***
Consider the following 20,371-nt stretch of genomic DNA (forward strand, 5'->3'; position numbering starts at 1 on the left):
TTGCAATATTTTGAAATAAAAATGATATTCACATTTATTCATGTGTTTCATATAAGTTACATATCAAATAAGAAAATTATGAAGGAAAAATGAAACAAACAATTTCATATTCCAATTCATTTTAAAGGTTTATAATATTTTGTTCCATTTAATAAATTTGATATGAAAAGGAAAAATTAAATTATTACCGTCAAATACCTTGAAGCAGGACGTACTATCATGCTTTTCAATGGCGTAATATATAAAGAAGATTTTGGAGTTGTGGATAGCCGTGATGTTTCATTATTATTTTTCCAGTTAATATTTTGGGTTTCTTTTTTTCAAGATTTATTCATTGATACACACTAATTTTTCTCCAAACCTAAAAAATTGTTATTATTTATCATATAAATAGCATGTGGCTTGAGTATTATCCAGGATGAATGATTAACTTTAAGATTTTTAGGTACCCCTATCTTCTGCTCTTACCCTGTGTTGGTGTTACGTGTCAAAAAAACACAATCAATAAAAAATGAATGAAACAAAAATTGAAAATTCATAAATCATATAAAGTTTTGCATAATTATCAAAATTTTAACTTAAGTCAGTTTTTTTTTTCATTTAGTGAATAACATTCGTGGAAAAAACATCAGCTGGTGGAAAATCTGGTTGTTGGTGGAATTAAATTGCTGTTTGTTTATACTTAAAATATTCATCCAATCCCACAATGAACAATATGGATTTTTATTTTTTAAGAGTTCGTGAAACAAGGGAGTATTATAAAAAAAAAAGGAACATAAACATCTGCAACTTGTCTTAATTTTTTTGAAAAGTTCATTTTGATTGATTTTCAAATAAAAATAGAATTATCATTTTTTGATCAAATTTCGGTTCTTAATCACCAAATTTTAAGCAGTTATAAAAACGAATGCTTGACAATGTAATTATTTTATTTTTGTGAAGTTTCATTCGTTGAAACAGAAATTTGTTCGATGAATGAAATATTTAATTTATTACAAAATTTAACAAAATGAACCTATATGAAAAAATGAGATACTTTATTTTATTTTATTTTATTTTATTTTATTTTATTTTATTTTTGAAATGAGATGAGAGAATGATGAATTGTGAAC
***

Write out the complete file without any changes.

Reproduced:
Consider the following 20,371-nt stretch of genomic DNA (forward strand, 5'->3'; position numbering starts at 1 on the left):
TTGCAATATTTTGAAATAAAAATGATATTCACATTTATTCATGTGTTTCATATAAGTTACATATCAAATAAGAAAATTATGAAGGAAAAATGAAACAAACAATTTCATATTCCAATTCATTTTAAAGGTTTATAATATTTTGTTCCATTTAATAAATTTGATATGAAAAGGAAAAATTAAATTATTACCGTCAAATACCTTGAAGCAGGACGTACTATCATGCTTTTCAATGGCGTAATATATAAAGAAGATTTTGGAGTTGTGGATAGCCGTGATGTTTCATTATTATTTTTCCAGTTAATATTTTGGGTTTCTTTTTTTCAAGATTTATTCATTGATACACACTAATTTTTCTCCAAACCTAAAAAATTGTTATTATTTATCATATAAATAGCATGTGGCTTGAGTATTATCCAGGATGAATGATTAACTTTAAGATTTTTAGGTACCCCTATCTTCTGCTCTTACCCTGTGTTGGTGTTACGTGTCAAAAAAACACAATCAATAAAAAATGAATGAAACAAAAATTGAAAATTCATAAATCATATAAAGTTTTGCATAATTATCAAAATTTTAACTTAAGTCAGTTTTTTTTTTCATTTAGTGAATAACATTCGTGGAAAAAACATCAGCTGGTGGAAAATCTGGTTGTTGGTGGAATTAAATTGCTGTTTGTTTATACTTAAAATATTCATCCAATCCCACAATGAACAATATGGATTTTTATTTTTTAAGAGTTCGTGAAACAAGGGAGTATTATAAAAAAAAAAGGAACATAAACATCTGCAACTTGTCTTAATTTTTTTGAAAAGTTCATTTTGATTGATTTTCAAATAAAAATAGAATTATCATTTTTTGATCAAATTTCGGTTCTTAATCACCAAATTTTAAGCAGTTATAAAAACGAATGCTTGACAATGTAATTATTTTATTTTTGTGAAGTTTCATTCGTTGAAACAGAAATTTGTTCGATGAATGAAATATTTAATTTATTACAAAATTTAACAAAATGAACCTATATGAAAAAATGAGATACTTTATTTTATTTTATTTTATTTTATTTTATTTTATTTTATTTTTGAAATGAGATGAGAGAATGATGAATTGTGAAC